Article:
London politics is about to enter a challenging and potentially very dark age. Development needs to happen. Homes need to be built; Peter Bingle asks who is going to be brave enough to take control of the situation to deliver?
A mood of gloom and despondency is descending over the Labour Party, the Tory Party and City Hall over next May’s local elections in London. Apart from the hard-left of the Labour Party there will be no winners, only losers, says Peter Bingle.
May 2018 was never likely to be a good night for the Tories in London. The days under Thatcher in the 1980s when a majority of London’s MPs were Tory are long gone. The Tory brand is toxic in London, more so than anywhere else in the country. Zac Goldsmith’s terrible mayoral campaign (run by Textor Crosby) didn’t help but the political rot had set in much earlier. With the exception that was Boris, Londoners and the Tory Party don’t much like each other. Even so, what is coming down the track is gruesome!
Senior Tories are preparing for a scenario in which after next May’s elections there will only be three Tory councils in London – Bexley, Bromley and Richmond. In the past, such pessimism would have been dismissed out of hand, the argument being that RBKC, Wandsworth and Westminster will always be Tory and probably Hillingdon too. Those days are well and truly gone. The old certainties are no more.
It is possible that the Tories in RBKC, Wandsworth and Westminster will be sufficiently spooked by the possibility of defeat that they will turn things around. It is by no means certain, however, as they have too many elderly councillors and no special local reasons for defying a negative political tsunami. Being radical seems strangely out of fashion.
The most radical Tory Council in London is Kingston and there are good reasons for optimism next May. There may even be a Tory gain in Sutton. For the rest, however, there are no obvious grounds for optimism. There will need to be some exceptional local campaigning to defy expectations.
So, gloom and despondency are prevalent in London Tory circles…
Interestingly, the same is true in sensible Labour London circles. Whilst marginal councils such as Croydon, Hammersmith & Fulham, Merton and Redbridge will no longer be marginal after next May’s elections, moderate and progressive Labour Groups across London are on the defensive against the seemingly unstoppable march of the hard-left.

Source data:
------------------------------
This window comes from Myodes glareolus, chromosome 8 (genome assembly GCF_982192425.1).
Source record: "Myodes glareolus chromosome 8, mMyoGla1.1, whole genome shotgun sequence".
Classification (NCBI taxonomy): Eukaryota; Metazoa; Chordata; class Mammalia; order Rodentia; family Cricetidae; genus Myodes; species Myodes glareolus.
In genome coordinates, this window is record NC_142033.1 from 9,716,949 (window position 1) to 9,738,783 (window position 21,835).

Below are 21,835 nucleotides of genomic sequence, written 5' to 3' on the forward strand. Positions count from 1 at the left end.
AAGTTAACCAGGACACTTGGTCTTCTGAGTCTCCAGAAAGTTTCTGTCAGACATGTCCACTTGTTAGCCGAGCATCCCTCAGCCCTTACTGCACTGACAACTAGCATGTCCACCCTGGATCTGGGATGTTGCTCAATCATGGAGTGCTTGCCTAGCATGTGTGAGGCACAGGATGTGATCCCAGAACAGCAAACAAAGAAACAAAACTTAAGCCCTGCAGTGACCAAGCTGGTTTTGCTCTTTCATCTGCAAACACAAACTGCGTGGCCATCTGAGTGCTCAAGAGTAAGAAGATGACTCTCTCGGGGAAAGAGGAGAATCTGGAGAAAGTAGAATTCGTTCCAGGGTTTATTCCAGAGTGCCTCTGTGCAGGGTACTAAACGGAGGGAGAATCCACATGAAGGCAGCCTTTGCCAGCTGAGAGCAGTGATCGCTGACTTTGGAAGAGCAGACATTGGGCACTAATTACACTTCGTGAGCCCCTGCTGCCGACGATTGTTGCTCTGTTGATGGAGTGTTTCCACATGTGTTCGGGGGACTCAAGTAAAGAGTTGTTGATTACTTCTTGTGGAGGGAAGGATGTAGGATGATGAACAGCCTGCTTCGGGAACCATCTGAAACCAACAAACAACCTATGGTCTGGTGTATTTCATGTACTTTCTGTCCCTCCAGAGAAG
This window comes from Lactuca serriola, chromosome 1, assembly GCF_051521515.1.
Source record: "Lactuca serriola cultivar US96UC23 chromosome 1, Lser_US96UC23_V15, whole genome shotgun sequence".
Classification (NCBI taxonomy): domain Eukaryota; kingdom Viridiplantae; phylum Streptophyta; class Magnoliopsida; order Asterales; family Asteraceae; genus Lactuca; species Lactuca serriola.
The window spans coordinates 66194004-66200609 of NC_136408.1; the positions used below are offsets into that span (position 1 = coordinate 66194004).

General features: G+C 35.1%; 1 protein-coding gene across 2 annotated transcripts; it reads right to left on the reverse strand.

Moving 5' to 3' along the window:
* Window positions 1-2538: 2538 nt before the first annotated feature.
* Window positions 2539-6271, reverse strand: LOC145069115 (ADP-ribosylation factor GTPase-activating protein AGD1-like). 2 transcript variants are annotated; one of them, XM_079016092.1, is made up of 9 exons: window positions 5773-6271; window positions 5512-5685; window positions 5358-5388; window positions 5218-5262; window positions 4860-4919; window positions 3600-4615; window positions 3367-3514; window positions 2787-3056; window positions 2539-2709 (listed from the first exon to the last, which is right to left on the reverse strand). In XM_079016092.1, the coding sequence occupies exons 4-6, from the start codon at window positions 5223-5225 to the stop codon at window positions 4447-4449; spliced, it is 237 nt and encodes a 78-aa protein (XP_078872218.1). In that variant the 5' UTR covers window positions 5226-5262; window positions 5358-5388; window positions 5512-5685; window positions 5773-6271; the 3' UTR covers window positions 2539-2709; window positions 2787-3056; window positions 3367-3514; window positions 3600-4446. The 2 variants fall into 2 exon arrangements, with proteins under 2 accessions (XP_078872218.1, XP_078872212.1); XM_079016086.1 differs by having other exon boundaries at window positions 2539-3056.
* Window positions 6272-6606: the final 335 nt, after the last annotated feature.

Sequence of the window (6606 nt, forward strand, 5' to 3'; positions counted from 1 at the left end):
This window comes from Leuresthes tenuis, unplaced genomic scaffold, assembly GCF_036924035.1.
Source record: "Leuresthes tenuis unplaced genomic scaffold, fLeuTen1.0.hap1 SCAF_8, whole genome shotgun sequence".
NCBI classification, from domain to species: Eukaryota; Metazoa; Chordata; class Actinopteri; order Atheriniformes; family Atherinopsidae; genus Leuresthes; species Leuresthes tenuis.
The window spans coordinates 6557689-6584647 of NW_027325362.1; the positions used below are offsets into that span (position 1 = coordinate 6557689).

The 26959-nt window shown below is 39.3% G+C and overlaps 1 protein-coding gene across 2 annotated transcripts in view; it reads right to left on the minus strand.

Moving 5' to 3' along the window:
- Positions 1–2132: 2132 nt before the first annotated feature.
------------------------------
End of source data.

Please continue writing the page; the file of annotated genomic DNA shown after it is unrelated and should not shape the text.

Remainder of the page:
The track record of many Labour councils in London is something that the party leadership should be proud of and promote. Yet in councils across London, Labour leaders are under threat of deselection, and hardworking Labour councillors are being deselected by hard left slates at their re-selection meetings. The media seems uninterested but the political ramifications of moderate and progressive councillors being sacked are massive.
No wonder there is a growing concern at City Hall. A Labour landslide next May will not deliver local councils who are supportive of Sadiq Khan’s housing policy agenda but Labour Groups who are anti-development, opposed to working with the private sector and hostile to large scale estate regeneration. The chances of Sadiq hitting the housing numbers expected of him by DCLG will simply evaporate.
This poses a real problem for the government. Faced with a local political mood in London which is opposed to development it may decide that direct intervention is required. There are some London councils which deliver now and will continue to deliver post May 2018. Why not just set them free and empower them to do even better? Those London councils who are opposed to development may need to have their planning powers transferred to an organisation that is committed to delivering. Is this City Hall or is it the HCA under the leadership of Sir Edward Lister? Fascinating stuff …
London politics is about to enter a very challenging and potentially very dark age. Development needs to happen. Homes need to be built. Who is going to be brave enough to take control of the situation to deliver? Sadiq Khan or Sajid Javid? We will know soon enough…